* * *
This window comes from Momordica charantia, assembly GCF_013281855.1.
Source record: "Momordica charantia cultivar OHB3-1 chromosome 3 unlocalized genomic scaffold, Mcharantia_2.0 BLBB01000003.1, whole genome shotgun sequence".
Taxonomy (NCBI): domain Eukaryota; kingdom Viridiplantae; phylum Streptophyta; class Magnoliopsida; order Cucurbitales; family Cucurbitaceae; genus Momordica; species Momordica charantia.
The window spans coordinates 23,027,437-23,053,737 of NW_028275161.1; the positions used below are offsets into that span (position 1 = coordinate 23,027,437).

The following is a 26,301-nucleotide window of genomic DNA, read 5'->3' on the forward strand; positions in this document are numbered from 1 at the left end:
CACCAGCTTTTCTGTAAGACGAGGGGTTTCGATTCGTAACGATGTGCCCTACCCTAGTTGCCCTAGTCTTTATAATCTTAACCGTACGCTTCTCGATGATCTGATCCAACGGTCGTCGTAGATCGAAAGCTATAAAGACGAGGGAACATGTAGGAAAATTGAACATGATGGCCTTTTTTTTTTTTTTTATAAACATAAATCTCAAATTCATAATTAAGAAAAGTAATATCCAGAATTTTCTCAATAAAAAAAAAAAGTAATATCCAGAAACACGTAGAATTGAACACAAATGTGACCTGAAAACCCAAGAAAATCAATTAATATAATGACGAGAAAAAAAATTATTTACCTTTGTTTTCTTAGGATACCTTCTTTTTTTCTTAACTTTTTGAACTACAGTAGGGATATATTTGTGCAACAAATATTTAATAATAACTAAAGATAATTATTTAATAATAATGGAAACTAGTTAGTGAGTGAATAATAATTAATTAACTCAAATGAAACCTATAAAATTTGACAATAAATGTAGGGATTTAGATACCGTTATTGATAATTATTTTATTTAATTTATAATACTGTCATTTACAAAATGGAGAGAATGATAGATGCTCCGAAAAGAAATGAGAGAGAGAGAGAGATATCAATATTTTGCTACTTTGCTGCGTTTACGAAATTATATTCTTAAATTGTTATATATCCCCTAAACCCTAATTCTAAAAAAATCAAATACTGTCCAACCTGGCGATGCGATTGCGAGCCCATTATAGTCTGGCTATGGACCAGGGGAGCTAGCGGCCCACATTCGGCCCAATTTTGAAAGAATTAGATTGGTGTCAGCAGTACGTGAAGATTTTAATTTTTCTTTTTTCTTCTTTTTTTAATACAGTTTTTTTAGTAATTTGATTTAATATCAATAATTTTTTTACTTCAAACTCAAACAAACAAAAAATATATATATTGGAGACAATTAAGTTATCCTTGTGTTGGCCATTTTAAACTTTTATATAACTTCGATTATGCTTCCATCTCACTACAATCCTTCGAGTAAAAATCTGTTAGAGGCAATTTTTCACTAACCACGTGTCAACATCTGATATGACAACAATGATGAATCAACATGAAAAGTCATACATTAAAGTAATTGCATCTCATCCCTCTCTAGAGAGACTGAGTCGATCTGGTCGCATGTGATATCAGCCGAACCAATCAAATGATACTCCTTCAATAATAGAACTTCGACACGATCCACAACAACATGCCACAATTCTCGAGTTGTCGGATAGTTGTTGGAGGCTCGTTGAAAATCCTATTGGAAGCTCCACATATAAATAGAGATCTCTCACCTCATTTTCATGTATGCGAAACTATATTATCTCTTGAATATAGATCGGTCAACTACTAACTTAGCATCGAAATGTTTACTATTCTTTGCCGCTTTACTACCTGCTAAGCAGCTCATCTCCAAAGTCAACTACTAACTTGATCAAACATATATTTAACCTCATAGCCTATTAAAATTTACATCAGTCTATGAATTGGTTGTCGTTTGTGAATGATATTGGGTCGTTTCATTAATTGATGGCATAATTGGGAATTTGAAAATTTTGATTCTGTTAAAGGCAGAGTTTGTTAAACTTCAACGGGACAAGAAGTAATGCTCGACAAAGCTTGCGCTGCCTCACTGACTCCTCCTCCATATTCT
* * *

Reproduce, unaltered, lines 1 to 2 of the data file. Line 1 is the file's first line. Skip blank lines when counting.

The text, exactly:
This window comes from Momordica charantia, assembly GCF_013281855.1.
Source record: "Momordica charantia cultivar OHB3-1 chromosome 3 unlocalized genomic scaffold, Mcharantia_2.0 BLBB01000003.1, whole genome shotgun sequence".